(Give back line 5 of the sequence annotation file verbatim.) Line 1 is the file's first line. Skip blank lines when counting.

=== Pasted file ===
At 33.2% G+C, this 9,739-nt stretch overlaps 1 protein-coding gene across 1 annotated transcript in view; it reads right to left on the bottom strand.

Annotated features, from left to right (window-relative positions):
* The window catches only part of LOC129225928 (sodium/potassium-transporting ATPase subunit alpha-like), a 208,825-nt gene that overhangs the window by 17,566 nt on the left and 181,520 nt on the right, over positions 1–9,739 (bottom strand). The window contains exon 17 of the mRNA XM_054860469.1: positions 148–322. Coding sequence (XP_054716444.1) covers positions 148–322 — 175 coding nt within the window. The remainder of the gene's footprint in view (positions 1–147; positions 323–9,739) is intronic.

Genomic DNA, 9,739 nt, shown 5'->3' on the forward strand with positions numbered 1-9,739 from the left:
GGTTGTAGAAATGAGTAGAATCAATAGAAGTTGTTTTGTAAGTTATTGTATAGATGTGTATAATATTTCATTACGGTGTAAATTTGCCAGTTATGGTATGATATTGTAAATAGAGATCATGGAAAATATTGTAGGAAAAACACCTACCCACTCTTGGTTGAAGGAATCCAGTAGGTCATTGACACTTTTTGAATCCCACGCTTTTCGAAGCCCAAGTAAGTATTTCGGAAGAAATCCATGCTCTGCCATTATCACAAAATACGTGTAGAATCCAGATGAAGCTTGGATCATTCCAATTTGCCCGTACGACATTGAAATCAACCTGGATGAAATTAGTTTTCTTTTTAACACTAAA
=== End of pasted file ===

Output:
GGTTGTAGAAATGAGTAGAATCAATAGAAGTTGTTTTGTAAGTTATTGTATAGATGTGTATAATATTTCATTACGGTGTAAATTTGCCAGTTATGGTATGATATTGTAAATAGAGATCATGGAAAATATTGTAGGAAAAACACCTACCCACTCTTGGTTGAAGGAATCCAGTAGGTCATTGACACTTTTTGAATCCCACGCTTTTCGAAGCCCAAGTAAGTATTTCGGAAGAAATCCATGCTCTGCCATTATCACAAAATACGTGTAGAATCCAGATGAAGCTTGGATCATTCCAATTTGCCCGTACGACATTGAAATCAACCTGGATGAAATTAGTTTTCTTTTTAACACTAAA